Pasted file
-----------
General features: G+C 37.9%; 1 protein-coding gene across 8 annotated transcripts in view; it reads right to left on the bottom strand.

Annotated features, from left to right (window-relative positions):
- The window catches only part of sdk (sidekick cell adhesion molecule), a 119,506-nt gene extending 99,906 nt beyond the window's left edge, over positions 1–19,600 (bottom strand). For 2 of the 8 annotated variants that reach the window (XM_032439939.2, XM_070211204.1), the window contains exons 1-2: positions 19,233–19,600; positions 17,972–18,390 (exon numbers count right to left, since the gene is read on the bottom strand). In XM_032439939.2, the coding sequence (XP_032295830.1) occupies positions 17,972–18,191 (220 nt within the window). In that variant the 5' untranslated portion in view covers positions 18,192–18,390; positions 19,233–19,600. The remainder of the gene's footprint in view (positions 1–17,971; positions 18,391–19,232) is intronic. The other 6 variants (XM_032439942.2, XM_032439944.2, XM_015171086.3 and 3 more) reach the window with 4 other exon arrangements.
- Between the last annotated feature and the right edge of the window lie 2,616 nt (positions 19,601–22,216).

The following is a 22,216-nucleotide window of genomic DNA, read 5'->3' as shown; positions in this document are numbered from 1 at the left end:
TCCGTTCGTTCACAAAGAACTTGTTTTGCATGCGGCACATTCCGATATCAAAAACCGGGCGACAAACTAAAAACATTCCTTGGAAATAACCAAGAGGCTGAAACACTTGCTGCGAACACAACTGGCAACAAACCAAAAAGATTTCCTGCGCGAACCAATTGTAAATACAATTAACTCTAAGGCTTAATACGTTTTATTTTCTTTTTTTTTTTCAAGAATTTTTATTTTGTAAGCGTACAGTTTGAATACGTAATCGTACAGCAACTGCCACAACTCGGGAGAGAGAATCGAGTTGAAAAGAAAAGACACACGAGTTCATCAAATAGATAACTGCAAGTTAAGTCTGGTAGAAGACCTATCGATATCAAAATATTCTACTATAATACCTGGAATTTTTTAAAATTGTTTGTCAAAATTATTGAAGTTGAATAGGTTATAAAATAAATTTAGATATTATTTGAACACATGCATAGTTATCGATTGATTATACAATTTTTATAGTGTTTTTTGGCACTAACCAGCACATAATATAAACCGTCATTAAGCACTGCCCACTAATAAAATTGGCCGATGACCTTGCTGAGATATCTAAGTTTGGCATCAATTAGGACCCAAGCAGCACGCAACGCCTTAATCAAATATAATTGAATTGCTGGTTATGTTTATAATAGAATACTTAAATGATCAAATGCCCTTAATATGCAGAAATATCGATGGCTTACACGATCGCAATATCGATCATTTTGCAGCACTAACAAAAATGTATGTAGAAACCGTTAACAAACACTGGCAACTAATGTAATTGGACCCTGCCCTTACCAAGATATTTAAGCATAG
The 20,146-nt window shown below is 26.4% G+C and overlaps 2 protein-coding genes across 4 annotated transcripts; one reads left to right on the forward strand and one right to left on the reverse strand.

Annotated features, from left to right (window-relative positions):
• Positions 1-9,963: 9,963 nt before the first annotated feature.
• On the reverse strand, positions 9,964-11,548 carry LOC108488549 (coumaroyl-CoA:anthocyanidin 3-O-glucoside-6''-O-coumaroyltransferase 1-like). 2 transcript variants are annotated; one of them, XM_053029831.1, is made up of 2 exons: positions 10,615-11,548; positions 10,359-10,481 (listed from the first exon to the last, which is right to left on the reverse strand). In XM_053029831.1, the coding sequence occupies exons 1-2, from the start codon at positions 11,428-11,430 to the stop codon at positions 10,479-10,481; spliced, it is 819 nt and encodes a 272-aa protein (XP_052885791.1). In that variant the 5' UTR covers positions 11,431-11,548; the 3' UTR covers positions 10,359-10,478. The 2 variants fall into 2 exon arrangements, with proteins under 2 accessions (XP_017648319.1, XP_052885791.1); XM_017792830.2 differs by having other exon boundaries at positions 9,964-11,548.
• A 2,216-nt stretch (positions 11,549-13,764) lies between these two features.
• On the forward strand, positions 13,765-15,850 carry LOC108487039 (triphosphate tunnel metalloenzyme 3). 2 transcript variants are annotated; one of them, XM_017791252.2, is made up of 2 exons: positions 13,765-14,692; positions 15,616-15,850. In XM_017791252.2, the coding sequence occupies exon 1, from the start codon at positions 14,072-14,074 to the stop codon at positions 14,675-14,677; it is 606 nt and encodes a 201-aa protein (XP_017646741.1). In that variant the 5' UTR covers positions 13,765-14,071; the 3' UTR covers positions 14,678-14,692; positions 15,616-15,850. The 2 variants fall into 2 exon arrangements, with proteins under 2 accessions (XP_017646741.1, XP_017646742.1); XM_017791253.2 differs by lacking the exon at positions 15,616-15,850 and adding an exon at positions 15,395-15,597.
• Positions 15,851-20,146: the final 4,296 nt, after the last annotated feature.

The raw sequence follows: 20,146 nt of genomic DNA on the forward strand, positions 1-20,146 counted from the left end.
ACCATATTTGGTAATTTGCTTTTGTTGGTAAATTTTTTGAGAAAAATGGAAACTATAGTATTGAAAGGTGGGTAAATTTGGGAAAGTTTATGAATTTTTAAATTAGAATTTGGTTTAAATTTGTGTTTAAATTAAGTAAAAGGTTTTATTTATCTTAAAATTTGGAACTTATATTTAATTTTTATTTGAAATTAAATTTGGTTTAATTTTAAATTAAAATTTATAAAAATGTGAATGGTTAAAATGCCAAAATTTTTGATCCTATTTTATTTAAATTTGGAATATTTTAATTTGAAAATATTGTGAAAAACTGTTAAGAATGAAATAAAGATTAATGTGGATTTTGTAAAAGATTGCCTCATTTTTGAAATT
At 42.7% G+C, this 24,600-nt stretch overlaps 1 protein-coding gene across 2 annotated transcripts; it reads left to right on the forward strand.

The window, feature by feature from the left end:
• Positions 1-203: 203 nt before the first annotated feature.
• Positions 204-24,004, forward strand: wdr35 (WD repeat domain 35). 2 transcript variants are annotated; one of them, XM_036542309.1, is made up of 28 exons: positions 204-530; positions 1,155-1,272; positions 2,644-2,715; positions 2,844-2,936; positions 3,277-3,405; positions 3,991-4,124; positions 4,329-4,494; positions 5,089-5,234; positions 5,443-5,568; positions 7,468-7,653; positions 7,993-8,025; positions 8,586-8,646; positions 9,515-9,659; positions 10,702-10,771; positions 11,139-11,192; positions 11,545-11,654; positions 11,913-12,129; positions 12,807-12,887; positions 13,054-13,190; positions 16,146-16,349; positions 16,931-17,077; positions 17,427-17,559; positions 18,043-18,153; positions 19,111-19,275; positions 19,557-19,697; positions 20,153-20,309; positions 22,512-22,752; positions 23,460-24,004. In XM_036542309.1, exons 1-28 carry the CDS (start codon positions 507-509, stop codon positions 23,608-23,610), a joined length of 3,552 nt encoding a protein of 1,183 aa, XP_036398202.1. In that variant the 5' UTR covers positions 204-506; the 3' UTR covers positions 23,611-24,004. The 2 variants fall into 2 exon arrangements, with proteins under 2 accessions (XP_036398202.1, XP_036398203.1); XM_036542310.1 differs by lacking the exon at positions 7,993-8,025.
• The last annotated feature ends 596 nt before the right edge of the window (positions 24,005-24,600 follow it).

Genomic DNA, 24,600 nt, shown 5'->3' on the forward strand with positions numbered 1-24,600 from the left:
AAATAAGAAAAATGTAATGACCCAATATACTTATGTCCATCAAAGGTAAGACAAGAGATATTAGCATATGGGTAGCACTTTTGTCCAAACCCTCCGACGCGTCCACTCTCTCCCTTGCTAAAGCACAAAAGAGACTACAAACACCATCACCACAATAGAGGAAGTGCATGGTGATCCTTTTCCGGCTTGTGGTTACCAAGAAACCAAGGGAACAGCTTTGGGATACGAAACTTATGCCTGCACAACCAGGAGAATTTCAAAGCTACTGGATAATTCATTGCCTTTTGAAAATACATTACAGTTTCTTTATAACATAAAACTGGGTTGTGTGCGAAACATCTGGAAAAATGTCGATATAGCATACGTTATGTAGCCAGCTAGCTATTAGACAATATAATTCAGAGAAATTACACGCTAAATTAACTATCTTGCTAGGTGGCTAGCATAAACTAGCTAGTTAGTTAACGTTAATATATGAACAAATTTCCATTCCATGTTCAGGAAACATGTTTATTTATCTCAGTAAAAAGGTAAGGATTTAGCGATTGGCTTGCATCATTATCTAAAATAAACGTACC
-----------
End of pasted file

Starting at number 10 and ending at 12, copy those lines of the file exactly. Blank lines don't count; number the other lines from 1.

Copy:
• On the reverse strand, positions 9,964-11,548 carry LOC108488549 (coumaroyl-CoA:anthocyanidin 3-O-glucoside-6''-O-coumaroyltransferase 1-like). 2 transcript variants are annotated; one of them, XM_053029831.1, is made up of 2 exons: positions 10,615-11,548; positions 10,359-10,481 (listed from the first exon to the last, which is right to left on the reverse strand). In XM_053029831.1, the coding sequence occupies exons 1-2, from the start codon at positions 11,428-11,430 to the stop codon at positions 10,479-10,481; spliced, it is 819 nt and encodes a 272-aa protein (XP_052885791.1). In that variant the 5' UTR covers positions 11,431-11,548; the 3' UTR covers positions 10,359-10,478. The 2 variants fall into 2 exon arrangements, with proteins under 2 accessions (XP_017648319.1, XP_052885791.1); XM_017792830.2 differs by having other exon boundaries at positions 9,964-11,548.
• A 2,216-nt stretch (positions 11,549-13,764) lies between these two features.
• On the forward strand, positions 13,765-15,850 carry LOC108487039 (triphosphate tunnel metalloenzyme 3). 2 transcript variants are annotated; one of them, XM_017791252.2, is made up of 2 exons: positions 13,765-14,692; positions 15,616-15,850. In XM_017791252.2, the coding sequence occupies exon 1, from the start codon at positions 14,072-14,074 to the stop codon at positions 14,675-14,677; it is 606 nt and encodes a 201-aa protein (XP_017646741.1). In that variant the 5' UTR covers positions 13,765-14,071; the 3' UTR covers positions 14,678-14,692; positions 15,616-15,850. The 2 variants fall into 2 exon arrangements, with proteins under 2 accessions (XP_017646741.1, XP_017646742.1); XM_017791253.2 differs by lacking the exon at positions 15,616-15,850 and adding an exon at positions 15,395-15,597.